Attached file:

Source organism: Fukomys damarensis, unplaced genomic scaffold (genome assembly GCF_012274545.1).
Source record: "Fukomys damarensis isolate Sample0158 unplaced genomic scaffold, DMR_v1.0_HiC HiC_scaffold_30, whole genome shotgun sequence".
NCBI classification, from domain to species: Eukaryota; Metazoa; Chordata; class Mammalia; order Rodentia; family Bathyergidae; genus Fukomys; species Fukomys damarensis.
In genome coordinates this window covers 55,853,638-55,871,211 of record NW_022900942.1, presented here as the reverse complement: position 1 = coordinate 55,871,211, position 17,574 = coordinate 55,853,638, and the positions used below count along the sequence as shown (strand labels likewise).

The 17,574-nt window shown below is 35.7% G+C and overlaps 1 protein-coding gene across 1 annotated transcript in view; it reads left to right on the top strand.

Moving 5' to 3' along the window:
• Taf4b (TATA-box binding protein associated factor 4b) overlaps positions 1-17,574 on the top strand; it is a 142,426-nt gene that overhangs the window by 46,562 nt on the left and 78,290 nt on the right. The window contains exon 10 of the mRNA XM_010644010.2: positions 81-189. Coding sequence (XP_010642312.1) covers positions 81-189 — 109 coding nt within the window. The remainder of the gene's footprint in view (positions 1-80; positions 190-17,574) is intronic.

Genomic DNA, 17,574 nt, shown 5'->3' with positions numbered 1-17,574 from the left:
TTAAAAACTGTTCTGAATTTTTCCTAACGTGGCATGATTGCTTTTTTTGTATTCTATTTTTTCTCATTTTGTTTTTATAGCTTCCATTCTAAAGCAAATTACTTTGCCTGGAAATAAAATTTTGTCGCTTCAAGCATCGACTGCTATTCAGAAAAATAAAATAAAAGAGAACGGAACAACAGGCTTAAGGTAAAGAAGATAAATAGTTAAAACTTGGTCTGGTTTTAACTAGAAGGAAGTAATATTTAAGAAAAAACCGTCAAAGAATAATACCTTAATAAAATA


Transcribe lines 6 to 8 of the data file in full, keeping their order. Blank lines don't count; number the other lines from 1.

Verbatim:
Moving 5' to 3' along the window:
• Taf4b (TATA-box binding protein associated factor 4b) overlaps positions 1-17,574 on the top strand; it is a 142,426-nt gene that overhangs the window by 46,562 nt on the left and 78,290 nt on the right. The window contains exon 10 of the mRNA XM_010644010.2: positions 81-189. Coding sequence (XP_010642312.1) covers positions 81-189 — 109 coding nt within the window. The remainder of the gene's footprint in view (positions 1-80; positions 190-17,574) is intronic.

Genomic DNA, 17,574 nt, shown 5'->3' with positions numbered 1-17,574 from the left: